Difference between revisions of "Polarization Calibration"

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(Linear to Circular Conversion)
(Linear to Circular Conversion)
Line 5: Line 5:
 
\begin{align}  
 
\begin{align}  
 
R = X + iY \\
 
R = X + iY \\
L = X - iY
+
L = X - iY \\
 
\end{align}
 
\end{align}
 
</math>
 
</math>
Line 14: Line 14:
 
\begin{align}  
 
\begin{align}  
 
RR^* = (X + iY)(X + iY)^* = XX^* - iXY^* + iYX^* + YY^* \\
 
RR^* = (X + iY)(X + iY)^* = XX^* - iXY^* + iYX^* + YY^* \\
LL^* = (X - iY)(X - iY)^* = XX^* + iXY^* - iYX^* + YY^*
+
LL^* = (X - iY)(X - iY)^* = XX^* + iXY^* - iYX^* + YY^* \\
 
\end{align}
 
\end{align}
 
</math>
 
</math>
Line 20: Line 20:
 
One problem is that there is generally a non-zero delay in Y with respect to X.  This creates phase slopes in XY* and YX* from which we can determine the delay very accurately.  As a check,
 
One problem is that there is generally a non-zero delay in Y with respect to X.  This creates phase slopes in XY* and YX* from which we can determine the delay very accurately.  As a check,
  
:<math> Stokes \, I = \frac{RR^* + LL^*}{2} = XX^* + YY^*</math>
+
:<math>
 
+
\begin{align}
:<math> Stokes \, V = \frac{RR^* - LL^*}{2} = i(XX^* - YY^*)</math>
+
Stokes \, I = \frac{RR^* + LL^*}{2} = XX^* + YY^* \\
 +
Stokes \, V = \frac{RR^* - LL^*}{2} = i(XX^* - YY^*) \\
 +
\end{align}
 +
</math>
  
 
For completeness:
 
For completeness:
Line 28: Line 31:
 
:<math>
 
:<math>
 
\begin{align}  
 
\begin{align}  
Stokes \, Q = XX^* - YY^*\\
+
Stokes \, Q = XX^* - YY^* \\
 
Stokes \, U = XY^* - YX^* \\
 
Stokes \, U = XY^* - YX^* \\
 +
P_{linear} = \sqrt{U^2 + Q^2} \\
 +
\Theta = \frac{1}{2}\tan^{-1}{\frac{U}{Q}} \\
 
\end{align}
 
\end{align}
 
</math>
 
</math>
 
:<math> P_{linear} = \sqrt{U^2 + Q^2} </math>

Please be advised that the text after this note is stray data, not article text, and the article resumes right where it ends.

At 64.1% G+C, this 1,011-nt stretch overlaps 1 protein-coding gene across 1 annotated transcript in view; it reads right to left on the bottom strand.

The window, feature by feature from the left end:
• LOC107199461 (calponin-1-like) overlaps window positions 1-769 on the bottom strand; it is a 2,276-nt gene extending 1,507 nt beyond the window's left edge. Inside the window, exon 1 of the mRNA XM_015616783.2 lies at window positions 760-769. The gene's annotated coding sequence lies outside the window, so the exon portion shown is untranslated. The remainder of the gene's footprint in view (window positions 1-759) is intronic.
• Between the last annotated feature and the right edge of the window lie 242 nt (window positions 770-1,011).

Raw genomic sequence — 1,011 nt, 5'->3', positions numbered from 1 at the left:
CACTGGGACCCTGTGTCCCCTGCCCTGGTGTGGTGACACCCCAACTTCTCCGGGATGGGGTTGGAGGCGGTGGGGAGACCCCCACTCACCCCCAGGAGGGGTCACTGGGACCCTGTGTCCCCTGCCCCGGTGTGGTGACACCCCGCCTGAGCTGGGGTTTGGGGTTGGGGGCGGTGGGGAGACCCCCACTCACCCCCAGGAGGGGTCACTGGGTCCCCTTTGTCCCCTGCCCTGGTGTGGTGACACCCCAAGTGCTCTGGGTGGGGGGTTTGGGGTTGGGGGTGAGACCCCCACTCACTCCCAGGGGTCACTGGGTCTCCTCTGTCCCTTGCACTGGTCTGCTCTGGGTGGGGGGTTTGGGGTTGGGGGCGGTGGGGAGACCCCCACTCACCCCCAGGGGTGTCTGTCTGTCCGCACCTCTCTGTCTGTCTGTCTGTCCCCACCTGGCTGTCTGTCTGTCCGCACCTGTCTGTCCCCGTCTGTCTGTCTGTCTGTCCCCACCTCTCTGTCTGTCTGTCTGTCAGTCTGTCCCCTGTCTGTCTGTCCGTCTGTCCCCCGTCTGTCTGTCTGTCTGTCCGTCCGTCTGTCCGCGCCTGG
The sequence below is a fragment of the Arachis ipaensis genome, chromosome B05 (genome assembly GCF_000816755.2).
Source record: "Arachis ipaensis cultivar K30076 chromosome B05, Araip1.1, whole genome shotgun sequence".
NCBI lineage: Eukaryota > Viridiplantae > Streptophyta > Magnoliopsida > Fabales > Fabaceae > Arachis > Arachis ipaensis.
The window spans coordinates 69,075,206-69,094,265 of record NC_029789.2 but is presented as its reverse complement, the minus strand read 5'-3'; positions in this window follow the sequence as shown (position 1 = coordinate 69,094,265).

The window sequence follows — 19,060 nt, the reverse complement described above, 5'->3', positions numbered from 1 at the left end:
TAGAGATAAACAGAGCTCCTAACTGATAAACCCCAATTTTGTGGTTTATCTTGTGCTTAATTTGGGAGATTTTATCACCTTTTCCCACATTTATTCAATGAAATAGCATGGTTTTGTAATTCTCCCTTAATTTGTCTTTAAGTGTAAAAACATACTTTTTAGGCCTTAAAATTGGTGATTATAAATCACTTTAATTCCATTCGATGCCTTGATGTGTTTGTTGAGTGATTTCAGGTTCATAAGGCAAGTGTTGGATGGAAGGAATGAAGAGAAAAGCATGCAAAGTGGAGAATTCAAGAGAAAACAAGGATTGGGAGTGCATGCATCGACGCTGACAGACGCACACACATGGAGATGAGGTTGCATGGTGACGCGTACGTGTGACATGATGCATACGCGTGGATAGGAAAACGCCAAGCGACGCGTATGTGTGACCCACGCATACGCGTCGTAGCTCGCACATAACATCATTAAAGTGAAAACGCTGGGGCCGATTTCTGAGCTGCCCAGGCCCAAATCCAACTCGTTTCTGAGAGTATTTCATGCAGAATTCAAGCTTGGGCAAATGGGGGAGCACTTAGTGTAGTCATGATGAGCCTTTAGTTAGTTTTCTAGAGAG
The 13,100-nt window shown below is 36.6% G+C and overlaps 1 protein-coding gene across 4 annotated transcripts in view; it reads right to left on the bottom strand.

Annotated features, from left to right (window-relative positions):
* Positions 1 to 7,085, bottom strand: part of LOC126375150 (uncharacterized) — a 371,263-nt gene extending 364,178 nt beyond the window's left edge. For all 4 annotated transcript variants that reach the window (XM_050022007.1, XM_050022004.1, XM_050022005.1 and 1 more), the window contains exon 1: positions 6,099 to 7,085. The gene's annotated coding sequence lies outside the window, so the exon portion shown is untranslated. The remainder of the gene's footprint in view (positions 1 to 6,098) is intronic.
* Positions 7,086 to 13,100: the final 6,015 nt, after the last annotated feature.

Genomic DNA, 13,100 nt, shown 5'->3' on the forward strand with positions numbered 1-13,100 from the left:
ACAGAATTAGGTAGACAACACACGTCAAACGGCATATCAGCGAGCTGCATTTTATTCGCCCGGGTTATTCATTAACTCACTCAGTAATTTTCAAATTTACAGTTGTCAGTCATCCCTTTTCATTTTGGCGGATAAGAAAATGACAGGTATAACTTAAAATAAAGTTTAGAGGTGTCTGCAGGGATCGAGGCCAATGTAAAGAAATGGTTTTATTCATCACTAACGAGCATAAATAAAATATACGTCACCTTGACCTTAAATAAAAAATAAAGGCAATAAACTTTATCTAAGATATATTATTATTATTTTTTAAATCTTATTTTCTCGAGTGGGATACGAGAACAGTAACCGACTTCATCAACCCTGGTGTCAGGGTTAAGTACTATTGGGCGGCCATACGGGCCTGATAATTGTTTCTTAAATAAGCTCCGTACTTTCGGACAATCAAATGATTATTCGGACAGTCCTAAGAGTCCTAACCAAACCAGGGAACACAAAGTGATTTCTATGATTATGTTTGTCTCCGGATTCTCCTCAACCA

:<math> \Theta = \frac{1}{2}\tan^{-1}{\frac{U}{Q}} </math>
 
  
 
When I plot the quantities I, V, R and L as measured (Figure 1) for geosynchronous satellite Ciel-2, the results look reasonable, except that there are parts of the band where R and L are mis-assigned, and others where they do not separate well.
 
When I plot the quantities I, V, R and L as measured (Figure 1) for geosynchronous satellite Ciel-2, the results look reasonable, except that there are parts of the band where R and L are mis-assigned, and others where they do not separate well.

Revision as of 20:21, 24 September 2016

Linear to Circular Conversion

At EOVSA’s linear feeds, in the electric field the linear polarization, X and Y, relates to RCP and LCP (R and L) as:

In terms of autocorrelation powers, we have the 4 polarization products XX*, YY*, XY* and YX*, where the * denotes complex conjugation. The quantities RR* and LL* are then

One problem is that there is generally a non-zero delay in Y with respect to X. This creates phase slopes in XY* and YX* from which we can determine the delay very accurately. As a check,

For completeness:

When I plot the quantities I, V, R and L as measured (Figure 1) for geosynchronous satellite Ciel-2, the results look reasonable, except that there are parts of the band where R and L are mis-assigned, and others where they do not separate well.

The problem is that residual phase slope of Y with respect to X, caused by a difference in delay between the two channels. This can be seen in the upper panel of Figure 2, which shows the uncorrected phases of XY* and YX*. To correct the phases, the RCP phase was fit by a linear least-squares routine, and then the phases were offset by π/2 for both XY* and YX* according to:

Polarization Mixing Correction

Due to relative feed rotation between az-al mounted antennas and equatorial mounted antennas